Grand Neighbours: Richmond House
I became involved in Twickenham Riverside, a long-running saga about the fate of the old pool site, sometime in 2009. At this time very little was generally known about the site’s history and it was not until I started work on the Memories of Twickenham Riverside Heritage Lottery project that I discovered the grand neighbours who lived within sight of Strawberry Hill.
Strawberry Hill is known as the home of Walpole, Pope and nearer to home, Abraham Prado, but just down the river an even grander house stood from 1662, Richmond House. The home to many of the rich and famous throughout the centuries, the impressive original house with its outstanding art collection was replaced by a more modest building during the early nineteenth century. This amazing history was explored by my good friends Sue and Jeremy Hamilton-Miller, in itself a tale of dedication and an enormous amount of primary research.
The result is a book full of detailed historical information: Richmond House and its Inhabitants.
The story starts with the Birkheads. Edward, the first inhabitant married Eleanor Myddleton. Members of the Birkhead and Middleton families emigrated to America and Henry Middleton was a signatory of the American Declaration of Independence. At the end of our project in June 2013 a certain Kate Middleton, the Duchess of Cambridge, was very pleased to receive a copy of “Richmond House” with information about her links to Twickenham.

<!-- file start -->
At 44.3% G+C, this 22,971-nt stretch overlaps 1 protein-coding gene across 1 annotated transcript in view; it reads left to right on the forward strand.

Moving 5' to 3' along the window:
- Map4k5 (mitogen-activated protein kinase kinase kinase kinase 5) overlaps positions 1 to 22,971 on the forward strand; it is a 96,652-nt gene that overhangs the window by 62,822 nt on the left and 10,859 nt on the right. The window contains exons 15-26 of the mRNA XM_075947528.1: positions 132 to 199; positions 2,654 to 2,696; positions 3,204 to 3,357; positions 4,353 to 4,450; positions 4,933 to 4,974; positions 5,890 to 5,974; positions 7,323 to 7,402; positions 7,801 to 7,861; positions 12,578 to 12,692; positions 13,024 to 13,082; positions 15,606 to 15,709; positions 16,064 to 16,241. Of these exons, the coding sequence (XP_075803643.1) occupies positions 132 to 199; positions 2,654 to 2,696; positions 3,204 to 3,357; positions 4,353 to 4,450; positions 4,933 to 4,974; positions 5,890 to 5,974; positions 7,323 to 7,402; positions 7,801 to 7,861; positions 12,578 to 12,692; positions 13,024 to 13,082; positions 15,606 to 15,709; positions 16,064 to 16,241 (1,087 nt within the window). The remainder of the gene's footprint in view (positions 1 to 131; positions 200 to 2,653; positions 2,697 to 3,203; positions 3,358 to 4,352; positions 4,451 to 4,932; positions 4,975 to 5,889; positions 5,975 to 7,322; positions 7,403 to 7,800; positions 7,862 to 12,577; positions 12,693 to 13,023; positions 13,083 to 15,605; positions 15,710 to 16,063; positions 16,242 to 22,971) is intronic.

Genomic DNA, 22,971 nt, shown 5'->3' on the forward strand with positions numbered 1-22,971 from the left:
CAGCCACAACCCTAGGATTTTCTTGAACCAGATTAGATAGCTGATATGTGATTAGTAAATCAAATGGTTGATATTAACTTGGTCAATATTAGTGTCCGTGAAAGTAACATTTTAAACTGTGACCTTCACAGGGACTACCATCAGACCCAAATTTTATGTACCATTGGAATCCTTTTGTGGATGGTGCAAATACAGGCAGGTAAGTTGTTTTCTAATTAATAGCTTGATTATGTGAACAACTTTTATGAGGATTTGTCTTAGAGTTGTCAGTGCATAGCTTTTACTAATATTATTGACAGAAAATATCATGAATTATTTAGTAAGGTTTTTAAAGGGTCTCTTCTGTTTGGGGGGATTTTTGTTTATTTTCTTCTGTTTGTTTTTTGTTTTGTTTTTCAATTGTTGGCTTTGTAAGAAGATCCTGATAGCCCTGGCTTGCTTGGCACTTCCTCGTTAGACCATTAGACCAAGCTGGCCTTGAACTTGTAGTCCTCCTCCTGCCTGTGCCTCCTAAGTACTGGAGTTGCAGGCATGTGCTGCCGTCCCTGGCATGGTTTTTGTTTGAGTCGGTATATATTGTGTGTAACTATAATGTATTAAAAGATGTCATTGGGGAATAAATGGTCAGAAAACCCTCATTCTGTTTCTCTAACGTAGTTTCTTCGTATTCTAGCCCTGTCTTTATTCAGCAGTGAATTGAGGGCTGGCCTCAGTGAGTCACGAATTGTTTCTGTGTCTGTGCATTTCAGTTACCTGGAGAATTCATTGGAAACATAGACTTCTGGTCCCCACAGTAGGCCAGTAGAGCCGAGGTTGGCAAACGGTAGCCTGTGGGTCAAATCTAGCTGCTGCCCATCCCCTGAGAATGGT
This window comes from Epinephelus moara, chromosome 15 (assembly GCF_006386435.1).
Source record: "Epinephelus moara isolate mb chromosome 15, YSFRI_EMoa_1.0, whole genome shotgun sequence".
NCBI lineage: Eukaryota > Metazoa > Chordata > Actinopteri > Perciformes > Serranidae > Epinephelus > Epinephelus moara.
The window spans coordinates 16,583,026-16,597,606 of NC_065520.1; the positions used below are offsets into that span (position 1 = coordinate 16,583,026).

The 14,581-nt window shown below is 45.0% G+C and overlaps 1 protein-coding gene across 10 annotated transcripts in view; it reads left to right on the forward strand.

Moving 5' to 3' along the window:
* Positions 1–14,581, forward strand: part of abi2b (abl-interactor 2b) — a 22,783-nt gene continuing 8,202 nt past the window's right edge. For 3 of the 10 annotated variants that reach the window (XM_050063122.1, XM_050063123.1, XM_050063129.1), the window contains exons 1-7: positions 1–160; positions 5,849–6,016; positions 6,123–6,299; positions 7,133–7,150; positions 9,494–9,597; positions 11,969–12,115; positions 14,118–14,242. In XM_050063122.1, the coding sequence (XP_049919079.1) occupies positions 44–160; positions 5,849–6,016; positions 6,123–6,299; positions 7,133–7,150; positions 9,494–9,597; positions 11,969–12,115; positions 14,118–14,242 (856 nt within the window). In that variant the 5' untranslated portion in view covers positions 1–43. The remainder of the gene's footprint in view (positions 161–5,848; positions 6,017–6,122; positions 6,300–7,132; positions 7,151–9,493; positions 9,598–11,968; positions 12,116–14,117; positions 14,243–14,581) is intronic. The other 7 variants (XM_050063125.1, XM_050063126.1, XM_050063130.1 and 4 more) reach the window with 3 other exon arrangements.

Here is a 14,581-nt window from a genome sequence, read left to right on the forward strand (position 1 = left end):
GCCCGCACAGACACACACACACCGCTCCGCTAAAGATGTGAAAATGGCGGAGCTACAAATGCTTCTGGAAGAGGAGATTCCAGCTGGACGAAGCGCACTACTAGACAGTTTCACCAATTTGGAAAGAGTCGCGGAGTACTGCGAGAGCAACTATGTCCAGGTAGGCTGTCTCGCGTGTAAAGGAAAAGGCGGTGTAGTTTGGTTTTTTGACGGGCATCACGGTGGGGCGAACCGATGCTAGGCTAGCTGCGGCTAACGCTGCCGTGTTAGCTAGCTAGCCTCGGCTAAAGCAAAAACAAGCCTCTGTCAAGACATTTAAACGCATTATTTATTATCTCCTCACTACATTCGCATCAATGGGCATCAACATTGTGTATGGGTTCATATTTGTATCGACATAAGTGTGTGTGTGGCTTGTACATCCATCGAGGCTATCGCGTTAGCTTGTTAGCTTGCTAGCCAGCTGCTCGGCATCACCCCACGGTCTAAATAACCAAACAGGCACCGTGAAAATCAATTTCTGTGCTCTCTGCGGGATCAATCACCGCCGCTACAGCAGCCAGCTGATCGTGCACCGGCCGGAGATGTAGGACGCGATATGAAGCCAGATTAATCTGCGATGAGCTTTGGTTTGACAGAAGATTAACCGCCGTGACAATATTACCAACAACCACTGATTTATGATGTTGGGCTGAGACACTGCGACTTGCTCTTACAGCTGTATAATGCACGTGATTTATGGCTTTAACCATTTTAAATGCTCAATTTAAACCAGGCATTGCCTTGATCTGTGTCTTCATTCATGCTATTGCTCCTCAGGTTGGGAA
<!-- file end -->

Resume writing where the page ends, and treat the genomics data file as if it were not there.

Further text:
Richmond House also has connections to nearby Strawberry Hill House and it is documented that the descendants of Edward Birkhead, the owner of Richmond House, sold various plots of land to Horace Walpole. Of course, the original property at “Strawberry Hill” known as Chopped-Straw Hall had been bought by the retired coachman of Francis Newport, the Earl of Bradford, who purchased Richmond House in 1682.
A very large art collection belonging to the Newports was later transported to Weston Park, a small part of which can be seen in the above photograph of Weston Park's dining room.
Throughout the centuries the list of illustrious inhabitants continued with lords, ladies, earls and viscounts, until we come to 1923 and Joseph Theophilus Mears, a founder of the Chelsea Football Club, bought the house. Mears also owned a large fleet of passenger launches on the Thames, cinemas and a coach company.
The rest of the story, as we say, is history. Mears bought the Richmond House site for £10,100 and sold it to the Council for £11,350 a year later. Richmond House was demolished in 1927 and the land along King Street sold to a property developer.
A petition by residents resulted in a public bath house and outdoor swimming pool on the site, opened in 1935 in time for George V’s Silver Jubilee. After the pool’s sudden and unexpected closure in 1980 proposals for developments have come and gone with local elections in 2010 and 2018 hugely affected by this issue. It remains to be seen whether the site of Richmond House will see the return of an outdoor pool or whether relatively mundane housing will be the fate of this land which had such a grand history.
In 2011 Berkley Driscoll and I brought back activities to Twickenham Riverside - overlooked by the Richmond House site. Residents will remember the river races, the fairground attractions and the music festivals. Our lasting legacy is the first Stand Up Paddleboarding club on the Thames and the Heritage Lottery projects recording the history of Twickenham: Memories of Twickenham Riverside, Lidos Alive and further along the river towards Richmond, the Most Famous Ice Rink in the World.
Photograph: Weston Park's dining room. Courtesy of the Trustees of Weston Park Foundation
MY STRAWBERRY HILL HOUSE:
Walpole's Strawberry Hill House.